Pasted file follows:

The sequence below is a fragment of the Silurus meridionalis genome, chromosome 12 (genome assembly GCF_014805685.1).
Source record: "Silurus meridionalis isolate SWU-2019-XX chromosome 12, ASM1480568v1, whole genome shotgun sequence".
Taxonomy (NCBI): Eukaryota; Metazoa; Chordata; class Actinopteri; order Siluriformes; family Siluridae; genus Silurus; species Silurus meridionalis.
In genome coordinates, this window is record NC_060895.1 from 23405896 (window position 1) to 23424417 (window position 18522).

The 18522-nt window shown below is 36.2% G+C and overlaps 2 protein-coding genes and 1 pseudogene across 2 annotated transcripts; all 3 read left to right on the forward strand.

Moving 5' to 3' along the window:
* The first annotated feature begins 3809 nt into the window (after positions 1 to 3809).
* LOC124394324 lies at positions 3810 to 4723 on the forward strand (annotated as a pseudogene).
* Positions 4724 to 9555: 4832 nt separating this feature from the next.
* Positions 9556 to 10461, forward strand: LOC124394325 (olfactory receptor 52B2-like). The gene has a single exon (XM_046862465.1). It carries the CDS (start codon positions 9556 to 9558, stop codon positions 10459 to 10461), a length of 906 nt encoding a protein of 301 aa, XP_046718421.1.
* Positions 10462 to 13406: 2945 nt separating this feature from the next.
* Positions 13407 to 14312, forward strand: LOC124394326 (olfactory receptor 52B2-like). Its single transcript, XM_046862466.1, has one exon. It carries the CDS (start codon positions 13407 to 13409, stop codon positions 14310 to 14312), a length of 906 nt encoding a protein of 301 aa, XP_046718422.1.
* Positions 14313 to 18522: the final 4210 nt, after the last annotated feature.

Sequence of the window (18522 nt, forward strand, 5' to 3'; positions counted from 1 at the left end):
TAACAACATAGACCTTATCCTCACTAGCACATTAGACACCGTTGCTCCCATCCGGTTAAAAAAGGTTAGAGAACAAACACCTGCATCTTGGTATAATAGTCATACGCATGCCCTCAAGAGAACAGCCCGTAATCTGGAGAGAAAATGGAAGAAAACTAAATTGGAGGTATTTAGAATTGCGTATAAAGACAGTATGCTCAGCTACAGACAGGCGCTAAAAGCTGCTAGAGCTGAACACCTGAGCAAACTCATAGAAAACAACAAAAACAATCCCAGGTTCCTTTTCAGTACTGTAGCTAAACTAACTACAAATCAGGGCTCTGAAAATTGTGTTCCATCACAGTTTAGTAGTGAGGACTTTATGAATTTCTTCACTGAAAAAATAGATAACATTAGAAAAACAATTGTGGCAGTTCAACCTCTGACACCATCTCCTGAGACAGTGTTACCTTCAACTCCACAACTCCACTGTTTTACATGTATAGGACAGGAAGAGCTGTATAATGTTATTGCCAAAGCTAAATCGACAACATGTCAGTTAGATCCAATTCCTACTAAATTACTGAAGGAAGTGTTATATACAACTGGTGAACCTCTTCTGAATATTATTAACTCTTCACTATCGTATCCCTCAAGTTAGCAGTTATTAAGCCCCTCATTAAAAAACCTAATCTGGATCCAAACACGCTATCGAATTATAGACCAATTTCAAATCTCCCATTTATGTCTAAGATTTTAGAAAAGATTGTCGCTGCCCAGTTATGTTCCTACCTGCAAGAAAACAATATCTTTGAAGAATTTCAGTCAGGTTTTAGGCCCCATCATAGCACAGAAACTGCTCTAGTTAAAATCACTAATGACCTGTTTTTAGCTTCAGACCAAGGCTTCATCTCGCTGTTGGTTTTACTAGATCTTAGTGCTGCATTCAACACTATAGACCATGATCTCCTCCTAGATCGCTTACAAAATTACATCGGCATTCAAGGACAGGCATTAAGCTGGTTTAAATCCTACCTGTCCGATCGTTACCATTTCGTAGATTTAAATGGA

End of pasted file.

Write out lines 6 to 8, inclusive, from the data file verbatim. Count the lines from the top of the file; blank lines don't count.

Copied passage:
Moving 5' to 3' along the window:
* The first annotated feature begins 3809 nt into the window (after positions 1 to 3809).
* LOC124394324 lies at positions 3810 to 4723 on the forward strand (annotated as a pseudogene).